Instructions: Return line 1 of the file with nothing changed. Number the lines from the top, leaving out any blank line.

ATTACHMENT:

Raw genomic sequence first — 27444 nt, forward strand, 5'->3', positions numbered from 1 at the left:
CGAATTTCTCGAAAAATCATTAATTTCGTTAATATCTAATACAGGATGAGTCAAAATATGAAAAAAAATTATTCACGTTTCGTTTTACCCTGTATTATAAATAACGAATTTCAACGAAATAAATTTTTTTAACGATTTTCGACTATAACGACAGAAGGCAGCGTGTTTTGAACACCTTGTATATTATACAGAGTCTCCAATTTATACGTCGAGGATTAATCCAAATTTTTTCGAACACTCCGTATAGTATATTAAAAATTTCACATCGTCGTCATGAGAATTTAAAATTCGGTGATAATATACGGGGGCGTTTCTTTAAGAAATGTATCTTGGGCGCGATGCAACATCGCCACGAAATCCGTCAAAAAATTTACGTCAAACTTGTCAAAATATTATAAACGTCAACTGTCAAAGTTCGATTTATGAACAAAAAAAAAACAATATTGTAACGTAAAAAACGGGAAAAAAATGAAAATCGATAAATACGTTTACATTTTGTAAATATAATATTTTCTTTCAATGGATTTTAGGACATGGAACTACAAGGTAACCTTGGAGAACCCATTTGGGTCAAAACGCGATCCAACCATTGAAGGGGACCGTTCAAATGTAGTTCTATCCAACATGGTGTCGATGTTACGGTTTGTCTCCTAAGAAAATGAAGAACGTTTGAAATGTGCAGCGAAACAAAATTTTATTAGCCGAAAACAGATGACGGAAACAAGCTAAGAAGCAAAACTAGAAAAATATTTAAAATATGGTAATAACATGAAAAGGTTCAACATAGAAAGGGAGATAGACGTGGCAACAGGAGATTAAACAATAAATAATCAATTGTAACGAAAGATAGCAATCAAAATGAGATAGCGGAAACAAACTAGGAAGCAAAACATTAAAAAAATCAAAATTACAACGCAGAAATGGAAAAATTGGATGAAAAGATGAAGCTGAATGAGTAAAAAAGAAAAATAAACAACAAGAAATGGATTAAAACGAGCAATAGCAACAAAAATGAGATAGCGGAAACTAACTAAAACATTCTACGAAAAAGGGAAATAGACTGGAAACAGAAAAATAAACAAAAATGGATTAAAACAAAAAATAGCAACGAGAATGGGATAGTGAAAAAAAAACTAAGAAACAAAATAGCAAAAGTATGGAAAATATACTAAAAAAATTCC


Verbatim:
Raw genomic sequence first — 27444 nt, forward strand, 5'->3', positions numbered from 1 at the left: